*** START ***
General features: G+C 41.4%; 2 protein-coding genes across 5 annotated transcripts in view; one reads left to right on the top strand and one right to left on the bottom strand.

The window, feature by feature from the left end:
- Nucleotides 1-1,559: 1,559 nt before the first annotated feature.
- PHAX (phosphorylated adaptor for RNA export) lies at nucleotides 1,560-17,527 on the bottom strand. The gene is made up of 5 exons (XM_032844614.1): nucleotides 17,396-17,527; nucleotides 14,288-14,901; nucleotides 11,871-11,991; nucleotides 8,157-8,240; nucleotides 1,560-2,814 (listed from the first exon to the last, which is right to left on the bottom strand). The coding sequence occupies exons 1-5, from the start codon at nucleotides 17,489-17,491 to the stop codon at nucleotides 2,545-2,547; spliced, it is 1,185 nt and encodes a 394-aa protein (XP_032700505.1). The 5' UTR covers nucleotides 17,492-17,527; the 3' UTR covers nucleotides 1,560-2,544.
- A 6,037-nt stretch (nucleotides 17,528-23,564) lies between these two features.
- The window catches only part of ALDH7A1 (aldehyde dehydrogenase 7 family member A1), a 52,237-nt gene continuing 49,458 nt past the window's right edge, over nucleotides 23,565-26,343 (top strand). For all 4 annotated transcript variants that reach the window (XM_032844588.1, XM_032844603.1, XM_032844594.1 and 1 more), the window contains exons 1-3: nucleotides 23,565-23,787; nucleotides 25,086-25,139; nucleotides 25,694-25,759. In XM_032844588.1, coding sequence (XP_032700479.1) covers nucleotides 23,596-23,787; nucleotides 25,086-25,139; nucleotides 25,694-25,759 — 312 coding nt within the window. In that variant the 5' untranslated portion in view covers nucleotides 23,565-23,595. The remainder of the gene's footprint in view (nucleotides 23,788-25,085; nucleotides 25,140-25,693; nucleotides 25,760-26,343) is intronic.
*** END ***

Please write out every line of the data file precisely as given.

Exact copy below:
General features: G+C 41.4%; 2 protein-coding genes across 5 annotated transcripts in view; one reads left to right on the top strand and one right to left on the bottom strand.

The window, feature by feature from the left end:
- Nucleotides 1-1,559: 1,559 nt before the first annotated feature.
- PHAX (phosphorylated adaptor for RNA export) lies at nucleotides 1,560-17,527 on the bottom strand. The gene is made up of 5 exons (XM_032844614.1): nucleotides 17,396-17,527; nucleotides 14,288-14,901; nucleotides 11,871-11,991; nucleotides 8,157-8,240; nucleotides 1,560-2,814 (listed from the first exon to the last, which is right to left on the bottom strand). The coding sequence occupies exons 1-5, from the start codon at nucleotides 17,489-17,491 to the stop codon at nucleotides 2,545-2,547; spliced, it is 1,185 nt and encodes a 394-aa protein (XP_032700505.1). The 5' UTR covers nucleotides 17,492-17,527; the 3' UTR covers nucleotides 1,560-2,544.
- A 6,037-nt stretch (nucleotides 17,528-23,564) lies between these two features.
- The window catches only part of ALDH7A1 (aldehyde dehydrogenase 7 family member A1), a 52,237-nt gene continuing 49,458 nt past the window's right edge, over nucleotides 23,565-26,343 (top strand). For all 4 annotated transcript variants that reach the window (XM_032844588.1, XM_032844603.1, XM_032844594.1 and 1 more), the window contains exons 1-3: nucleotides 23,565-23,787; nucleotides 25,086-25,139; nucleotides 25,694-25,759. In XM_032844588.1, coding sequence (XP_032700479.1) covers nucleotides 23,596-23,787; nucleotides 25,086-25,139; nucleotides 25,694-25,759 — 312 coding nt within the window. In that variant the 5' untranslated portion in view covers nucleotides 23,565-23,595. The remainder of the gene's footprint in view (nucleotides 23,788-25,085; nucleotides 25,140-25,693; nucleotides 25,760-26,343) is intronic.